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Laurence Vittes
Gramophone, September 2018

Hannah Lash’s 40-minute Requiem is a gentler, more lyrical, less doomsday-laden response to the existence of mortality. She immediately scores points by using her own ‘re-translation’ from the Latin, the result merging text and music together in an inevitable flow. There are some hints of Britten here and there but Lash writes in her own language entirely, enchanting and enchanted. The instrumentalists play as beautifully as the singers sing—the composer plays the harp in the Agnus Dei—and countertenor Eric Brenner soars in his three big solos. © 2018 Gramophone Read complete review on Gramophone




Daniel J. Kushner
Opera News, August 2018

“Consent” is a powerful indictment of patriarchal abuse and the subtle and unsubtle ways in which misogyny still proliferates.

The strength of the work comes from Hearne’s mastery of vocal blend and rhythmic precision, executed adroitly by the Yale Choral Artists and its founding director, Douma. What makes “Consent” impossible to ignore is the tension between the beauty of Hearne’s music and the uncomfortable thematic questions raised by the texts. This dynamic is best encapsulated in the composition’s final line, a simple yet stunning rhetorical challenge to the listener: “Who gives this woman?” © 2018 Opera News Read complete review



Stephanie Boyd
American Record Guide, July 2018

I really enjoyed this thought-provoking album of choral music from Yale. The Yale Choral Artists bring a sense of urgency not found in the more subdued performance by The Crossing. As is typical for Hearne, he creates a dense collage on the “duplicitous role of language”, layering text from his own love letters, Catholic and Jewish marriage texts, and text messages… © 2018 American Record Guide Read complete review on American Record Guide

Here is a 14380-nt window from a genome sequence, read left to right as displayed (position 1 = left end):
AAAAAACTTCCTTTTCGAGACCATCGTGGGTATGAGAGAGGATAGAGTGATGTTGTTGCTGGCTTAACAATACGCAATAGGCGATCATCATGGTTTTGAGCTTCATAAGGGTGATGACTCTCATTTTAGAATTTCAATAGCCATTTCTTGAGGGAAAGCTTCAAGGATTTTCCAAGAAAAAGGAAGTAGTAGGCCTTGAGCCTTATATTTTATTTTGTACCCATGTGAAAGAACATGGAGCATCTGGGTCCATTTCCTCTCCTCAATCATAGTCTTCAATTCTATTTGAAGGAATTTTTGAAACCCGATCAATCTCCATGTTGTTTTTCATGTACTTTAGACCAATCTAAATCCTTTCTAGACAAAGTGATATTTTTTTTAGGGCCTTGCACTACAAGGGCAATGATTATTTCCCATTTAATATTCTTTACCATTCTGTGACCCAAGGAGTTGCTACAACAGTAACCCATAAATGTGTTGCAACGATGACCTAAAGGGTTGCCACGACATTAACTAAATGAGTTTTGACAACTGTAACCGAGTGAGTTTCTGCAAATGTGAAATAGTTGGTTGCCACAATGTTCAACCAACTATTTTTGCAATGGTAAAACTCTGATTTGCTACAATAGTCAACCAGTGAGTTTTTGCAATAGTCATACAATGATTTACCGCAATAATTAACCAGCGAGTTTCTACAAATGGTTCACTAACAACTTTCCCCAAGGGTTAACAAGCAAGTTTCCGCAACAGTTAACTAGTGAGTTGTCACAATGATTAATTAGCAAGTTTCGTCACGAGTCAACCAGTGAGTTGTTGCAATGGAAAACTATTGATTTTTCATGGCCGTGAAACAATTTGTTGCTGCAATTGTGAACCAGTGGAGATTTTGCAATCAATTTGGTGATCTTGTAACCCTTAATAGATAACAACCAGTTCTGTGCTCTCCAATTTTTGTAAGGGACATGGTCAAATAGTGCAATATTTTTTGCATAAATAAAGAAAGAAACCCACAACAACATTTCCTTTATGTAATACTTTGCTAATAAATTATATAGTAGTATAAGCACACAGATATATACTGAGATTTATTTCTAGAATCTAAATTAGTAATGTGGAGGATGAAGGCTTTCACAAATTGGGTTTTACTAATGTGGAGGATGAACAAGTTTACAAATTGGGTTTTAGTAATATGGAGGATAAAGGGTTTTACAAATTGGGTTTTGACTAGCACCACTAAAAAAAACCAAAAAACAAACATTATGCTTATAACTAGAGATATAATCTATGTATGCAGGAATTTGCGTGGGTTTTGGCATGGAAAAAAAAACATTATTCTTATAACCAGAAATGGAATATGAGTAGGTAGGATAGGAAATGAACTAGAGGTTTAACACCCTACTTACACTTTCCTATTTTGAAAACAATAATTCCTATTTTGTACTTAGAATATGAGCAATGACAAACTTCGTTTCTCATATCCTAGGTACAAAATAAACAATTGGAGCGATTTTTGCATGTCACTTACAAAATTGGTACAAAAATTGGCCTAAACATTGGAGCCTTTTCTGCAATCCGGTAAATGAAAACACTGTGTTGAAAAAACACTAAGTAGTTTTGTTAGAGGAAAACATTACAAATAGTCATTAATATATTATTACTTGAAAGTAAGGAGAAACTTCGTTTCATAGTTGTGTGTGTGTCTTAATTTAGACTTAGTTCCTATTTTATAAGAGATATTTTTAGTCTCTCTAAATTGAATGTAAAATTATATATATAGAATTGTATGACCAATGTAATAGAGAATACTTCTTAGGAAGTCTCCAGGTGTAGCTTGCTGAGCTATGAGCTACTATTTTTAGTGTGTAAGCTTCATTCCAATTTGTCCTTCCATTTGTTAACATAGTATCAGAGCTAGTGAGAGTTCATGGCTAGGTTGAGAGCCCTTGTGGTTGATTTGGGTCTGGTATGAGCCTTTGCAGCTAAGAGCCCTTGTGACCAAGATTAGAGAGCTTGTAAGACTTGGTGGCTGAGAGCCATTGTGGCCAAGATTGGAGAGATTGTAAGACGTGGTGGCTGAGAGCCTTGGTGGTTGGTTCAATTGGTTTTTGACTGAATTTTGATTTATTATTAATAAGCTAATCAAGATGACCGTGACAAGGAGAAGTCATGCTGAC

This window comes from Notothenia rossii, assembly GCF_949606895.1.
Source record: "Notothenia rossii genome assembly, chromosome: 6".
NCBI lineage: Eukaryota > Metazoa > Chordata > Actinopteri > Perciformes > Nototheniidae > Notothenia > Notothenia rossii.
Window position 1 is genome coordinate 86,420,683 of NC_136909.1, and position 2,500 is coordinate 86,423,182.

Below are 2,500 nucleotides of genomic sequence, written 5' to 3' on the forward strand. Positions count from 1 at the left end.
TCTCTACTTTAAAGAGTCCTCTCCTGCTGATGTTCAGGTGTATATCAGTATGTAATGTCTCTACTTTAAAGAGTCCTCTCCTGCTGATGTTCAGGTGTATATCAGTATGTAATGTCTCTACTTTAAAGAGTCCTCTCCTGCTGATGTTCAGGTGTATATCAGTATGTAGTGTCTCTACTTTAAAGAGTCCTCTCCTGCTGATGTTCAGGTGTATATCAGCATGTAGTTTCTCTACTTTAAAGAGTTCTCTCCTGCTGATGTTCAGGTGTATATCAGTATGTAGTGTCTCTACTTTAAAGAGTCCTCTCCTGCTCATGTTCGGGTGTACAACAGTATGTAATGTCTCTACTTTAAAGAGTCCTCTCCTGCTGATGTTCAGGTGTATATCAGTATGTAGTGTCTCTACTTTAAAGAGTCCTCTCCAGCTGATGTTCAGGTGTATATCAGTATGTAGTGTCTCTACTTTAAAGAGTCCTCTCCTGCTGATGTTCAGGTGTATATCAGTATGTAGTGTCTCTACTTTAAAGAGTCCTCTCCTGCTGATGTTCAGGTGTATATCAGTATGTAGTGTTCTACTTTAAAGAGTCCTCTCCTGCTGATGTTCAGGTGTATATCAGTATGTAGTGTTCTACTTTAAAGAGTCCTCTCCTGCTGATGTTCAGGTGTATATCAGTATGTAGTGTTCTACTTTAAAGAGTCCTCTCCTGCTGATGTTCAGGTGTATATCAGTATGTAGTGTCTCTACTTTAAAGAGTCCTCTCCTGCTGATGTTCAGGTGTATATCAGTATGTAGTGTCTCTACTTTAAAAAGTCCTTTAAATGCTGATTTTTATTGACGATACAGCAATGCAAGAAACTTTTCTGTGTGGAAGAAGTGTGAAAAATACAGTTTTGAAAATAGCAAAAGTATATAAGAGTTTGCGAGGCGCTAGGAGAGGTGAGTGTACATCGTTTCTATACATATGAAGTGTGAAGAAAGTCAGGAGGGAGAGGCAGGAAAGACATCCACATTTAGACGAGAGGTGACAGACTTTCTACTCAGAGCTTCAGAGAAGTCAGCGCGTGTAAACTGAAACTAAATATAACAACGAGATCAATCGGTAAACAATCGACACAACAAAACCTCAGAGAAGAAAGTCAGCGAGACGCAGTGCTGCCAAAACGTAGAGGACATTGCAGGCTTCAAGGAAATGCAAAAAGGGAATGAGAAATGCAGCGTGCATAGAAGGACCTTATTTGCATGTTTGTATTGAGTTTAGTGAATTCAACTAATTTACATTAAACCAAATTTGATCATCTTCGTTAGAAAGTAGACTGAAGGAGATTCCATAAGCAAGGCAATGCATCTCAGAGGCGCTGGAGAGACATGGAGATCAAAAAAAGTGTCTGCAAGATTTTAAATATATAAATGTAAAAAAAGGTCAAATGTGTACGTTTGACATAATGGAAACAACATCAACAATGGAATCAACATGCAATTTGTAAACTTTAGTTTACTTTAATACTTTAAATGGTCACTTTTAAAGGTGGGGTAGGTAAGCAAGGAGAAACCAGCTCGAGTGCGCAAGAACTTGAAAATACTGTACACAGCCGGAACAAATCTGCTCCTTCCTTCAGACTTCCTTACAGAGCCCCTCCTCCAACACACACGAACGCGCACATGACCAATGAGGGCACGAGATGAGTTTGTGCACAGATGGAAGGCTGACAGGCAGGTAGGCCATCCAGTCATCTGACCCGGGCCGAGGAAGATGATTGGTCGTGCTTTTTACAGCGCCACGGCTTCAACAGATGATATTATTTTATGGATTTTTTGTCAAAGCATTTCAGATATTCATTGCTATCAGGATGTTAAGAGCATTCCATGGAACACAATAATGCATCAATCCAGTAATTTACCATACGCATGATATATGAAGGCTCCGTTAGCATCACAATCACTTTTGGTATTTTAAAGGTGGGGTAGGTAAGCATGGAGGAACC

Infodad.com, April 2018

Jeffrey Douma leads the chorus and instrumental ensemble with feeling and understanding throughout in this world première recording. © 2018 Infodad.com Read complete review



David Denton
David's Review Corner, March 2018

Showcasing the rich seam of music that Yale University has brought to North America, three 21st century pieces come from composers who were trained there. The disc takes its title ‘Statements’ from the statement made by Eugene Debs in court, when, as a Democrat and Trade Union leader, he had been charged under the Sedation Act of 1918, which sought to silence anyone who spoke out against the Government. In this, its centenary year, a setting of those words by David Lang should be performed in every concert hall in the world, for they are a vivid warning of the dangerous direction in which the world is now travelling. It is underlined by a pounding drum in music that is direct and unnerving. Beware, this is a simple and deeply moving score. The disc’s most extended work is the Requiem from Hannah Lash. Born in 1981, she is now taking a critically acclaimed place among that group who are modifying tonality in a new and hugely interesting style of writing. Using a new English translation of the familiar Latin text of the Requiem, she points, in the notes with the disc, to the fear of death and how that affects those who experience loved ones dying. It provides thought provoking moments, particularly as the mercurial Dies Irae which has nothing like the high impact we associate with the words. The following Sanctus, with its role for solo harp is delightful and picks out the words ‘The sky is full of light’, the harp becoming again prominent in the suffering of the Agnus Dei, while the Lux aeterna returns to the mood of the Sanctus. In total this is fresh view of the Requiem that may puzzle you. The short Consent by Ted Herane links love letters and religion in a work that uses an adapted tonality. The Yale Choral Artists, a recently formed group of sixteen professional singers, sound at ease with these often difficult scores, and are joined with the very able instrumental students of Yale University. The church recordings have brought with them a degree of reverberation that is very much a personal taste. © 2018 David’s Review Corner





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